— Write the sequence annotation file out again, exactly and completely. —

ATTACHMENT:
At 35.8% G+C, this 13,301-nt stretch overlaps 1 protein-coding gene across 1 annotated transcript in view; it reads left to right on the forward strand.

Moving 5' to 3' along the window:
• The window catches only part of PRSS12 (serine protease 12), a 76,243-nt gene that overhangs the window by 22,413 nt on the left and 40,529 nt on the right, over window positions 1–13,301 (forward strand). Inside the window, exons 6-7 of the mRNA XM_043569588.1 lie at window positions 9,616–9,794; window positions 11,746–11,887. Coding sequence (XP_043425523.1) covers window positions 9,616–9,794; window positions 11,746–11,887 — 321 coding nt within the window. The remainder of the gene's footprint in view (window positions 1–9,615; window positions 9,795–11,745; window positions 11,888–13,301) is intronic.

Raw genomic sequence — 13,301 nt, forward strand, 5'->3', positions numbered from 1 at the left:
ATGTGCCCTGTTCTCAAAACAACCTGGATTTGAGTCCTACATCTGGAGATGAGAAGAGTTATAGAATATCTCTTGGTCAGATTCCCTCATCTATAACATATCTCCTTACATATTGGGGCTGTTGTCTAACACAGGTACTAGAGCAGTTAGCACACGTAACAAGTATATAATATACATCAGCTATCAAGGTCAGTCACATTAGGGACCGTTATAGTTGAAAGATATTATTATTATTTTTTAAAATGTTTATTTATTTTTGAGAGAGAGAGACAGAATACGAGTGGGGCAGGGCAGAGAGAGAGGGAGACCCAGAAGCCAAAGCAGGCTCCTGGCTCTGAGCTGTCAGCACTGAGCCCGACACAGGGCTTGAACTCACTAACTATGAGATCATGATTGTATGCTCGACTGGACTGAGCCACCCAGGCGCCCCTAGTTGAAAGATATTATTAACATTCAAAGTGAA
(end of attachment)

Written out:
At 35.8% G+C, this 13,301-nt stretch overlaps 1 protein-coding gene across 1 annotated transcript in view; it reads left to right on the forward strand.

Moving 5' to 3' along the window:
• The window catches only part of PRSS12 (serine protease 12), a 76,243-nt gene that overhangs the window by 22,413 nt on the left and 40,529 nt on the right, over window positions 1–13,301 (forward strand). Inside the window, exons 6-7 of the mRNA XM_043569588.1 lie at window positions 9,616–9,794; window positions 11,746–11,887. Coding sequence (XP_043425523.1) covers window positions 9,616–9,794; window positions 11,746–11,887 — 321 coding nt within the window. The remainder of the gene's footprint in view (window positions 1–9,615; window positions 9,795–11,745; window positions 11,888–13,301) is intronic.

Raw genomic sequence — 13,301 nt, forward strand, 5'->3', positions numbered from 1 at the left:
ATGTGCCCTGTTCTCAAAACAACCTGGATTTGAGTCCTACATCTGGAGATGAGAAGAGTTATAGAATATCTCTTGGTCAGATTCCCTCATCTATAACATATCTCCTTACATATTGGGGCTGTTGTCTAACACAGGTACTAGAGCAGTTAGCACACGTAACAAGTATATAATATACATCAGCTATCAAGGTCAGTCACATTAGGGACCGTTATAGTTGAAAGATATTATTATTATTTTTTAAAATGTTTATTTATTTTTGAGAGAGAGAGACAGAATACGAGTGGGGCAGGGCAGAGAGAGAGGGAGACCCAGAAGCCAAAGCAGGCTCCTGGCTCTGAGCTGTCAGCACTGAGCCCGACACAGGGCTTGAACTCACTAACTATGAGATCATGATTGTATGCTCGACTGGACTGAGCCACCCAGGCGCCCCTAGTTGAAAGATATTATTAACATTCAAAGTGAA